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Burnout is real, says the World Health Organization (and mothers everywhere)

If we want to prevent maternal burnout at work and at home we have to start talking honestly about the stress we are facing.

Burnout is real, says the World Health Organization (and mothers everywhere)

You've heard of it and you've probably felt it yourself: Burning out at your job is as unpleasant as it sounds, and now the World Health Organization is calling attention to something that happens to so many mothers.

This week, the WHO made it clear that burnout isn't just a buzzword but a medical condition by listing it as "a syndrome... resulting from chronic workplace stress that has not been successfully managed."


The new definition appears in the latest update to the International Classification of Diseases handbook and gives legitimacy to a problem that surveys suggest is impacting as many as 40% of American workers and can have serious consequences not just for those suffering from it, but those around them.

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According to the World Health Organization, burnout results in the following:

1) "Feelings of energy depletion or exhaustion"

2) "Increased mental distance from one's job, or feelings of negativism or cynicism related to one's job"

3) "Reduced professional efficacy"

Work-life imbalance, unpredictable schedules, hostile work environments and perceiving your potential for professional growth as limited are all contributors to burnout, and are all factors that impact mothers.

Working moms spend a lot of time trying to limit the conflict between work life and family life in a culture that often demands work weeks of upwards of 50 hours but also expects mothers to spend more time with their children than previous generations did. And sexual harassment, discrimination against mothers and the so-called "motherhood penalty" are also stressors for many mothers.

We're burnt out, and not just at work.

The WHO stresses that its definition of burnout "refers specifically to phenomena in the occupational context and should not be applied to describe experiences in other areas of life," but we do know that parents who do unpaid work full-time are also susceptible to another kind of burnout, parental burnout.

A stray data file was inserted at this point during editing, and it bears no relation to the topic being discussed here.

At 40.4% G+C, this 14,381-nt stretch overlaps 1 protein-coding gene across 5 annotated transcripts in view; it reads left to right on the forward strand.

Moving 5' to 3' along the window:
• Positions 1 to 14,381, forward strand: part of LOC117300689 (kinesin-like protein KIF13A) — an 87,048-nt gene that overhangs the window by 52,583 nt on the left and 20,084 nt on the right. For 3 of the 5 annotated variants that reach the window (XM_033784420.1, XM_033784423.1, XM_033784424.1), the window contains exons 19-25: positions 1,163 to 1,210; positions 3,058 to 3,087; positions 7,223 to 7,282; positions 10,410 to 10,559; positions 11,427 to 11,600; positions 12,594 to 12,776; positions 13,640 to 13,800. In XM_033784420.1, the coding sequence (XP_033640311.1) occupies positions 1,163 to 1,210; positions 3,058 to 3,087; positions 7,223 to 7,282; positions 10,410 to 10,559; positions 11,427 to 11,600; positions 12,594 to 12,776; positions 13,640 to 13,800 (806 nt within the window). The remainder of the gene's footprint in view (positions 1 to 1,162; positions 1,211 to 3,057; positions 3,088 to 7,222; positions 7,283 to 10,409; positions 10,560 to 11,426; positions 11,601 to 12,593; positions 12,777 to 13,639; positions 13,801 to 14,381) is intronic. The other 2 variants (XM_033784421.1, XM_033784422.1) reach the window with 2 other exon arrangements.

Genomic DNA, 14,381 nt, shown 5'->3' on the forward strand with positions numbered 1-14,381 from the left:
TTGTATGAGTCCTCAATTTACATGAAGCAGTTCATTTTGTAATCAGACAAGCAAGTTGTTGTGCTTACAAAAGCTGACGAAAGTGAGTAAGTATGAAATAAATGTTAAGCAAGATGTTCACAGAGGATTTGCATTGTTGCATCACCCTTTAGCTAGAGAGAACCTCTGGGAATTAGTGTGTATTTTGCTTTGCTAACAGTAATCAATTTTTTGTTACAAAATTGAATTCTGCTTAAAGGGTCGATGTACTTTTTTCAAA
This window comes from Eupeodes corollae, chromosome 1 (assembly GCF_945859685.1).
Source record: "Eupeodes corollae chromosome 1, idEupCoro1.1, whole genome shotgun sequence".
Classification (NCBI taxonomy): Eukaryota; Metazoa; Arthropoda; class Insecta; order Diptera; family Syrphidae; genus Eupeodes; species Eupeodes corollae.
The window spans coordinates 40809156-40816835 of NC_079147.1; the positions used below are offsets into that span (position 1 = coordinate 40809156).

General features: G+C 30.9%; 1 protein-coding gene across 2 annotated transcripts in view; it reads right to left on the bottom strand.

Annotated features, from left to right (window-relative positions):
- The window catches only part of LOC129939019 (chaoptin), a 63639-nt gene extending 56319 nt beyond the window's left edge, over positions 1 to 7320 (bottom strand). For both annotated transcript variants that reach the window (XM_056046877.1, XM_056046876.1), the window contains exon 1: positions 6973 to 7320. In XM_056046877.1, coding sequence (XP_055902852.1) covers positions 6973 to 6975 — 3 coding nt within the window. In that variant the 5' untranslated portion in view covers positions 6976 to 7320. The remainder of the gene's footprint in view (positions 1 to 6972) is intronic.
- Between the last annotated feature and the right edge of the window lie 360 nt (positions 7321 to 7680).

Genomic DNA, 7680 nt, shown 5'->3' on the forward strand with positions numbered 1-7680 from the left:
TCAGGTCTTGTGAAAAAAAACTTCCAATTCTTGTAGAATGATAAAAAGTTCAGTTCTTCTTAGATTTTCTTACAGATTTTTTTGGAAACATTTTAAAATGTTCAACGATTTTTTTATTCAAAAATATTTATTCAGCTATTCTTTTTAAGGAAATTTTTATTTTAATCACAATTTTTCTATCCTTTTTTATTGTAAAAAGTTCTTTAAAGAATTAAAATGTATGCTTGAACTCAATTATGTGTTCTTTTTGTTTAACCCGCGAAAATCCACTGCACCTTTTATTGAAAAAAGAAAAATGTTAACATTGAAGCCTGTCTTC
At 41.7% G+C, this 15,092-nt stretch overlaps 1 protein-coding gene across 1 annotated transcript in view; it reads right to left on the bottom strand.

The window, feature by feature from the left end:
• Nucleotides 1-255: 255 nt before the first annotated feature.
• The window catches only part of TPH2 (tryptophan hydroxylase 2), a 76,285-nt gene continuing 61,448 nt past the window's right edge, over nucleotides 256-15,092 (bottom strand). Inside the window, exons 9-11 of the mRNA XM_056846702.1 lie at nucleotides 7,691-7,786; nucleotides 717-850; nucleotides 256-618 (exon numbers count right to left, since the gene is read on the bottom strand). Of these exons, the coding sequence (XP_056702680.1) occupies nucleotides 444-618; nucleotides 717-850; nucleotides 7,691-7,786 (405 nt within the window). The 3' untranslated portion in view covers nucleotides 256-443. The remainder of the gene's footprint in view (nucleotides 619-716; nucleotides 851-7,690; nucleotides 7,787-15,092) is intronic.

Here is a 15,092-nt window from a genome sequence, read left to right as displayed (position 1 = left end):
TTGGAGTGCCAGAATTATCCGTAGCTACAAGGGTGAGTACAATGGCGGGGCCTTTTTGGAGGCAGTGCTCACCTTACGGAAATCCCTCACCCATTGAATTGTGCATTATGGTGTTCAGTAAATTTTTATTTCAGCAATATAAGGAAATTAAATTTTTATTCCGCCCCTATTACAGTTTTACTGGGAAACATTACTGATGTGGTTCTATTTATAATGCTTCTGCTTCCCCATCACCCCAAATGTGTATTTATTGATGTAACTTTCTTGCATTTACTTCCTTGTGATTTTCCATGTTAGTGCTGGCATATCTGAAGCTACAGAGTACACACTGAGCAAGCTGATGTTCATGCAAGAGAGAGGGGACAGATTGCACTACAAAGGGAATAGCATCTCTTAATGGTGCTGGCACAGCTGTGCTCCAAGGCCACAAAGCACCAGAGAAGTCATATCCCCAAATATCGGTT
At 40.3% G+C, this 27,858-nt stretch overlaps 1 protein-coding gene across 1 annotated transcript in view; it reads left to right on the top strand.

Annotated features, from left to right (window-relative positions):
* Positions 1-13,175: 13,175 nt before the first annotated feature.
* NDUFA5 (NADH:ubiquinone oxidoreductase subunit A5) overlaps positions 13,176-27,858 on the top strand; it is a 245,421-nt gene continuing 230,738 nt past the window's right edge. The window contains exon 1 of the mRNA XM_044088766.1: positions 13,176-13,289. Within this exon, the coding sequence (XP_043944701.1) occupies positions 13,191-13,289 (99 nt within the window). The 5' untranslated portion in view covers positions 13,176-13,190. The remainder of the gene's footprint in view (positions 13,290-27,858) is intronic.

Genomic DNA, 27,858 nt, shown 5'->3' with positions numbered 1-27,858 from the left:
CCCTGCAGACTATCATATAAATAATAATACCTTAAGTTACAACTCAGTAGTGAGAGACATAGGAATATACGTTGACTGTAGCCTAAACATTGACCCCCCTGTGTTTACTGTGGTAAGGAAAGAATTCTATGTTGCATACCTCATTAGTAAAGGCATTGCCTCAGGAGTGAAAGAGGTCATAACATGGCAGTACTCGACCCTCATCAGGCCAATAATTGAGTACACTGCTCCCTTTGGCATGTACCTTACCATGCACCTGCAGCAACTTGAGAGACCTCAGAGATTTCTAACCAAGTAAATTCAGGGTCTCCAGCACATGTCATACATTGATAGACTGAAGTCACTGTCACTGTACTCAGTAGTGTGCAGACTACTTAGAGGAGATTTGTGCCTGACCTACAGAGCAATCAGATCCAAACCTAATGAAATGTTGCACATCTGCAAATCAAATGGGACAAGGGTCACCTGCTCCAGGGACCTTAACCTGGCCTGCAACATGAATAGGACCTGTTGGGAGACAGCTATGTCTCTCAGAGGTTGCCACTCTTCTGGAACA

A 2017 study published in the journal Frontiers in Psychology, found that close to 13% of parents are burned out, and like the professional kind of burnout, parental burnout leaves us exhausted, unsatisfied, and can have a negative impact on the people around us.

So how can moms avoid parental and/or professional burnout?

While self-care is important, it is not a solution to the very serious problem of burnout. Suggestions like bubble baths and manicures are patronizing band-aids that may help a burned out mother feel better for a few minutes but do nothing to take the heat off the beneath-the-surface simmering that is constantly threatening to boil over. Her energy is evaporating faster than she can replenish it. Her mental, physical and financial resources are tapped out.

The mom in the midst of burnout doesn't need to practice self-care, she needs to be cared for and about.

Parental burnout is different from perinatal depression and professional burnout is different from being depressed or disliking your job. Burnout isn't a mood disorder, it's a reaction to being overburdened and unsupported by society.

Motherly's 2019 State of Motherhood survey found 85% of moms don't think society understands or supports them. That's up from 74% last year. Things aren't getting better for moms right now, they're getting worse. Indeed, American mothers may be the most stressed mothers in the western world.

If we want to prevent maternal burnout at work and at home we have to start talking honestly about the stress we are facing.

It's 2019, but our survey found that when it comes to household chores, 61% of millennial moms are carrying most of that responsibility with little help from their partners. Surveys suggest that dads want to be doing more, but feel they can't, in part because of work pressures and a workplace culture that penalizes men for taking parental leave. This means that fathers are happier at home than moms are, but also don't feel as confident when it comes to parenting.

We need to talk about how work culture is hurting dads, and how that in turn hurts moms. When fathers can have more work-life balance and shoulder more of their partner's mental load, everyone will benefit. And everyone will benefit from family-friendly policies that millennial moms are looking for from employers.

Our State of Motherhood survey found that mothers want paid maternity leave and on-site childcare or childcare subsidies (21%), followed by flexible schedules or and remote work opportunities. They believe these things would increase their quality of life and they are right.

Research suggests that paid parental leave, shorter work days and flexible work arrangements aren't just good for moms—they're good for employees in general and result in a healthier, more efficient workforce.

This is cold comfort if you are working in an office where long work weeks and midnight emails are the norm, but know that you can get help. Take a mental health day or a sick day if you can, and see your doctor and/or a therapist before making any rash decisions. Consider talking to your manager or HR, if possible. With the WHO recognizing that burnout is the result of unmanaged workplace stress, smart employers will want to take steps to manage stress, and even smarter ones will end up with great employees whose burnout went unaddressed elsewhere.

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